Television engagement with followers on Facebook: a case study of nation television during the 2016 elections in Uganda.
Alina, Marion Olga.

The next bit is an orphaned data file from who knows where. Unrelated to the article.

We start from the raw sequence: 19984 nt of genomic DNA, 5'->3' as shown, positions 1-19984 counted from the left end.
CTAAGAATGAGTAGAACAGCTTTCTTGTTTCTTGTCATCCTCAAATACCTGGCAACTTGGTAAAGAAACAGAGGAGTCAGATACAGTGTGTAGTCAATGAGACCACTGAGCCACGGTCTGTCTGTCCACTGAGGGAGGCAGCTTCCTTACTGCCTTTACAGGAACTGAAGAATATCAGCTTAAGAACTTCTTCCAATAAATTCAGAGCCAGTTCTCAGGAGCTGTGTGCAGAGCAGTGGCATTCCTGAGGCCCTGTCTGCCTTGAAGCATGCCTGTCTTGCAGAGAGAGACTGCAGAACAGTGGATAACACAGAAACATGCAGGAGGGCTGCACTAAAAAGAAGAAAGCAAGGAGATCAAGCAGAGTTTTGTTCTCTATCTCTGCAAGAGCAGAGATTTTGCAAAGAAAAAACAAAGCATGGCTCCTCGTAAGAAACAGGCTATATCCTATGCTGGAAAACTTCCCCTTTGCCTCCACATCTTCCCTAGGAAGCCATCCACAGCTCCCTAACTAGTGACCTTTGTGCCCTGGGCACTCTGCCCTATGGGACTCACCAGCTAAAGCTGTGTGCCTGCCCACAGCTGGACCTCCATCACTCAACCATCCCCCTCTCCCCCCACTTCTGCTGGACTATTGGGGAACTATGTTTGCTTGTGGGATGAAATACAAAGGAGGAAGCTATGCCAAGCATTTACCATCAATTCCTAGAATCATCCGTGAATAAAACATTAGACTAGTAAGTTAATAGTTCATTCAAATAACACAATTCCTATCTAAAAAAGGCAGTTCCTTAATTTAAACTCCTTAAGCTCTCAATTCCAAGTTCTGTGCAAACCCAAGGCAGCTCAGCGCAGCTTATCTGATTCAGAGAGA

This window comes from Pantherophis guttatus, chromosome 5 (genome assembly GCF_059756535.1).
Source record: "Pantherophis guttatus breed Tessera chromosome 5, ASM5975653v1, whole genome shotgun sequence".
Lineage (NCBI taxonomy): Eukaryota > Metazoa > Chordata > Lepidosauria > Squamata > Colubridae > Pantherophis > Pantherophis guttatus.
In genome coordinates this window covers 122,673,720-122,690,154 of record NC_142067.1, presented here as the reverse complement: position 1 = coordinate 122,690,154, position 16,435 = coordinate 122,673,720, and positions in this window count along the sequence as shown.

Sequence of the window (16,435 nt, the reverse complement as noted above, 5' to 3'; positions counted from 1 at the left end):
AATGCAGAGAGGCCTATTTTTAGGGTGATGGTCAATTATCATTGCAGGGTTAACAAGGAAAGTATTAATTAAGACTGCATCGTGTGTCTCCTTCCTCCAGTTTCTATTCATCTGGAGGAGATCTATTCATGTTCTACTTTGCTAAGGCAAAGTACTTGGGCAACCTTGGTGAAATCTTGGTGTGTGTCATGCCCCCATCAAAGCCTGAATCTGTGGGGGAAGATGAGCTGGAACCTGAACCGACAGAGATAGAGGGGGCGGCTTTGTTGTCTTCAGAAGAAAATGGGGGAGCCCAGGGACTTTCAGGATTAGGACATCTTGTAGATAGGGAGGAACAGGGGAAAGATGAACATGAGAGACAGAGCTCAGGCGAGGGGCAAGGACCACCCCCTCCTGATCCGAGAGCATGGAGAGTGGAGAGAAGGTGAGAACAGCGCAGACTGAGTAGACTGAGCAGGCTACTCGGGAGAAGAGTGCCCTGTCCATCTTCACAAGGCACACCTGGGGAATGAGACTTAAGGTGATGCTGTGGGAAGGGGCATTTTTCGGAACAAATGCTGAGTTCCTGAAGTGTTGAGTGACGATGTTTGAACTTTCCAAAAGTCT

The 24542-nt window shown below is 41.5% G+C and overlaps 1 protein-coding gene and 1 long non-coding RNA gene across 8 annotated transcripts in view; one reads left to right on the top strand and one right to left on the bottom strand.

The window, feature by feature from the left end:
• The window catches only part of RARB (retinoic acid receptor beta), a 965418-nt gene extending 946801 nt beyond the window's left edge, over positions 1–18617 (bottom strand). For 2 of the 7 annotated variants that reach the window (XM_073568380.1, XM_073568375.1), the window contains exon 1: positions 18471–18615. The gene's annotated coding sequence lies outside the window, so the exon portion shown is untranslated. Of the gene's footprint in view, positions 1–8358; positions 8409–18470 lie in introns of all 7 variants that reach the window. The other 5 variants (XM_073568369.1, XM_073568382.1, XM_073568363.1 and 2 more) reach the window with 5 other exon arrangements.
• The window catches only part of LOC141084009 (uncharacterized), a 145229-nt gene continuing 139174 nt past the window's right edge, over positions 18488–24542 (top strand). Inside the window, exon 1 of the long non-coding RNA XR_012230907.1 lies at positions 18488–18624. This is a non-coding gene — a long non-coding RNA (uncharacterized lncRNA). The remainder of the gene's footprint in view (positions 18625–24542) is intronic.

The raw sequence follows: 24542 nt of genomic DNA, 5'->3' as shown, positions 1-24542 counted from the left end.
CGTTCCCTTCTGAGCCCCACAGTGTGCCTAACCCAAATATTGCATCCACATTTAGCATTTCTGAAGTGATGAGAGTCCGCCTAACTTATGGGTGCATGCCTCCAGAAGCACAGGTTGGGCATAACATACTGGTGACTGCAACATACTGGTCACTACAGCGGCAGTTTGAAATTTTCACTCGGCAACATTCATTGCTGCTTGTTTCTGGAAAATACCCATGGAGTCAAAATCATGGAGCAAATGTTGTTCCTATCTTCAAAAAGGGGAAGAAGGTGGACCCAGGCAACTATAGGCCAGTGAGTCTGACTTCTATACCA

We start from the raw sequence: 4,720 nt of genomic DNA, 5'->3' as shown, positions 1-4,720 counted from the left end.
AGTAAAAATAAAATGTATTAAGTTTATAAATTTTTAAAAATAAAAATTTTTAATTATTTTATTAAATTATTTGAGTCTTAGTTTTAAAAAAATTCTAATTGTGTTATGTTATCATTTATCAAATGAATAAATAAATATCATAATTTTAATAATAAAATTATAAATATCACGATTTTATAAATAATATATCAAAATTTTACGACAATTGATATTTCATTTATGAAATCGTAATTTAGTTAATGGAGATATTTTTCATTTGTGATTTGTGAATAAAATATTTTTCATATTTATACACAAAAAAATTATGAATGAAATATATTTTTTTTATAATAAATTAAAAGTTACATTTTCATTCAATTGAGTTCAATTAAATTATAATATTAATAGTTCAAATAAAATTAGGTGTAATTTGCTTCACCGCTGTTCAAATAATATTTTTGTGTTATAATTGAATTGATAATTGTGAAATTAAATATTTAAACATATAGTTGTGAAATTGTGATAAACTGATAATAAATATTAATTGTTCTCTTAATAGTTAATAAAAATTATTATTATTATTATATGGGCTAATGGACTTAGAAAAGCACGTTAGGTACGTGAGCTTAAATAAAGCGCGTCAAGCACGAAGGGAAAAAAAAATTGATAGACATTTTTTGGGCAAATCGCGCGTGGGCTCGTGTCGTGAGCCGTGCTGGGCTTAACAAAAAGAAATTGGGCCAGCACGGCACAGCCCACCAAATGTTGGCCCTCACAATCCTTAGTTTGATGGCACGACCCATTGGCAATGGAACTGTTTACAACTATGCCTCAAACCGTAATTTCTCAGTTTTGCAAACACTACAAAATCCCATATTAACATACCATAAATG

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This study investigates how traditional media of television struggles to retain hegemony in the online public sphere, where other players such as ordinary citizens co-produce content- initially a preserve of traditional media. The study is anchored in the theory of the public sphere as espoused by Jurgen Habermas (1989), as well as the agenda setting theory of McCombs and Shaw (1972). The context of the study is the 2016 elections in Uganda, part of which period social media was shut down in the country, to prevent what government described as an intention to use the platform for spreading lies. This effectively integrates the state in the struggle for hegemony on social media. The study therefore presents an interpretation of how each of these three entities: ordinary citizens, herein referred to as followers, the media and the state struggle to retain control of the Facebook communicative space. This study applies a combination of netnography and in-depth interviews to bring to empirical scrutiny the use of Facebook in Uganda. It concludes with the argument that traditional media‘s agenda setting role is in conflict with the discursive nature of Facebook as a public sphere. The study further draws a connection to the clamped down radio talk shows in Uganda, commonly known as ebimeeza, to argue that Facebook is Uganda‘s new ebimeeza. A new term, FaceBimeeza, is coined to explain this relationship.